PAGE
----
If you're having trouble getting to sleep or aren't waking up refreshed, you're not alone: More than one-fourth, 28%, of Americans have reported experiencing more trouble falling and staying asleep since the pandemic, according to a Consumer Reports survey.
A new mattress could help you get more restful sleep, especially if the one you're using is worn out.
Here's how long you should wait before replacing your mattress, and answers to other frequently asked questions.
Consumer Reports tests mattresses by moving a 308-pound roller over a mattress 1,000 times, says Haniya Rae, home and appliances reporter for Consumer Reports. Some mattresses hold up to this stress test better than others, but generally, a mattress's lifespan doesn't exceed 10 years.
"Consumers should expect a mattress to last 8 to 10 years," she says. "If you've been sleeping on yours for longer than that, it might be time to replace it."
You can also tell when your mattress is ready to be replaced by noticing certain signs, says Lexie Sachs, textiles director at the Good Housekeeping Institute.
"If you wake up in pain, then your mattress is probably not working well for you," she says. "If it feels lumpy or if you see indents," that's an indication as well. An indent refers to a visible dip in the bed where you ordinarily sleep. If two people are sleeping in the bed, there might be two indents with a ridge in the middle. "Usually around the one-year mark is when a not-great mattress will show little indents," she says.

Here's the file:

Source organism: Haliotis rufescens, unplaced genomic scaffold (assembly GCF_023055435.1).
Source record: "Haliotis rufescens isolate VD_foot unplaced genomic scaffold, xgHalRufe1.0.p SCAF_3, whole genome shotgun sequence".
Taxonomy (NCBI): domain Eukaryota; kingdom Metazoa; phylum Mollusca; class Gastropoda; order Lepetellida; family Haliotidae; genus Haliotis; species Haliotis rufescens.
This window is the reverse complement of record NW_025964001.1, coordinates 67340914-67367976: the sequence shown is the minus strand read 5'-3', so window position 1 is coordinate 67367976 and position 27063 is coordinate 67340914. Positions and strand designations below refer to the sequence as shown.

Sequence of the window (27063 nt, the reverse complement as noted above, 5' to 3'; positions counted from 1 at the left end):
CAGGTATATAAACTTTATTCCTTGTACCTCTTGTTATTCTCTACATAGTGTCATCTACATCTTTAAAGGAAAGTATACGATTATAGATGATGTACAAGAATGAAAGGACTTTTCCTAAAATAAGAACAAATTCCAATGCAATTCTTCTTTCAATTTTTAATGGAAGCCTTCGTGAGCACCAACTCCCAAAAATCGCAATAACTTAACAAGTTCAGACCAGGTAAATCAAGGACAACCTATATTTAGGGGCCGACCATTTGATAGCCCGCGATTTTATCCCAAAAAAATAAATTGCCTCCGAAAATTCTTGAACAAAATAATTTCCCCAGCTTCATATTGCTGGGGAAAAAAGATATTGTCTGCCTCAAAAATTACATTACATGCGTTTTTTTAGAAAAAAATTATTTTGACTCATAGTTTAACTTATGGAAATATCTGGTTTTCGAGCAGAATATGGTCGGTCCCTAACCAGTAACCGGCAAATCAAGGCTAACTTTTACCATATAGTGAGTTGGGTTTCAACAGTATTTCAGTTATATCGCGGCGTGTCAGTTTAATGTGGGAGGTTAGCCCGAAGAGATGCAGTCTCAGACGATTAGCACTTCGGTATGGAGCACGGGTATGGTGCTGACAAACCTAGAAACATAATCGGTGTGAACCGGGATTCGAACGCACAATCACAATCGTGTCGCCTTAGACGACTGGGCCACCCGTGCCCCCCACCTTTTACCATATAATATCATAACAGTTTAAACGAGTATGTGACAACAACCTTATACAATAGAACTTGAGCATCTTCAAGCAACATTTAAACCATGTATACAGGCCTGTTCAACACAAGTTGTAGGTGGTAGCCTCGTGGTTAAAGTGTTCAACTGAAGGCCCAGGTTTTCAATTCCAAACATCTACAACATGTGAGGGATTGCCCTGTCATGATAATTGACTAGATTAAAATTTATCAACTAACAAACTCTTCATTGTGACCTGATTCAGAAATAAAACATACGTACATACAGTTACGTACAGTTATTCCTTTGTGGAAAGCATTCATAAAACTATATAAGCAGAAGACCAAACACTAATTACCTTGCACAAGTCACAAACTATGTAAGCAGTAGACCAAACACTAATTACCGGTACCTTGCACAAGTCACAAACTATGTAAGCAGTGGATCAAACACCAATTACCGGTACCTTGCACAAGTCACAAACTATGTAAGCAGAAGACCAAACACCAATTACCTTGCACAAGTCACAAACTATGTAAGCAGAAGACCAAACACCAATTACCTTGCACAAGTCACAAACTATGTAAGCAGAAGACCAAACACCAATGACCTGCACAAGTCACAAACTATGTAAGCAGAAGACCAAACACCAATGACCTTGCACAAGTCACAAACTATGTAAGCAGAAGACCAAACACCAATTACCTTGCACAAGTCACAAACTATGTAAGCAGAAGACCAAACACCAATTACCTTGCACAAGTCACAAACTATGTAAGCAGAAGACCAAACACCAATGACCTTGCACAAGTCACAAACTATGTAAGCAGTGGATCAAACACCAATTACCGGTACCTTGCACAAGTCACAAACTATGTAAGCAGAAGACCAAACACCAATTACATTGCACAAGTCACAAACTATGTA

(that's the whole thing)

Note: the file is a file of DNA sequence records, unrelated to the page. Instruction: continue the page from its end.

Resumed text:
It's more important, Sachs says, to focus on those signals instead of a concrete number of years.
And while both foam and spring mattresses can sag, the quality of those materials might affect how long your mattress lasts. "A denser foam should last longer," she says. "For innersprings, a higher coil gauge, meaning it's thicker, should last longer."
In her experience, a mattress's lifespan is between 5 and 10 years.
If you're not ready to buy a new mattress, there are some affordable updates that can tide you over until you are.
A mattress topper, for example, could help. This is a pad that lays atop a mattress but under the fitted sheet and adds an extra layer of cushion.
"If you feel like you're waking up with pain and need more pressure release, you can get a foam topper or latex topper," Sachs says. "Good ones are probably a couple hundred dollars."
A mattress topper is not the same thing as a mattress pad or mattress protector. A mattress protector is a thinner sheet that lays atop or encases a mattress and works to protect it from stains and protect the sleeper from allergens, but it does not provide extra cushion. A mattress pad is somewhere between a mattress topper and a mattress protector. It provides a thin layer of cushion and can either lay atop or encase a mattress.
If you're looking to buy a mattress soon, you're in luck. There are only a couple of times a year that mattresses are actually deeply discounted, says Rae of Consumer Reports, and one is coming up.
"The best time to shop is Presidents Day in February," she says. "Almost every manufacturer and retailer will have sales. If you miss out, you'll likely have to wait until Memorial Day until the deals are as good."
Remember, super-high prices don't always mean more comfort. A quality mattress should cost between $1,000 and $2,000, Sachs says. You could find a decent one for an even lower price, she adds: "I would recommend the Allswell Luxe Hybrid that's $645 for a queen."
But a mattress that costs more than $2,000 usually doesn't feel all that different from its more affordable peers. "I would say $1,000 or so is a sweet spot," she says.
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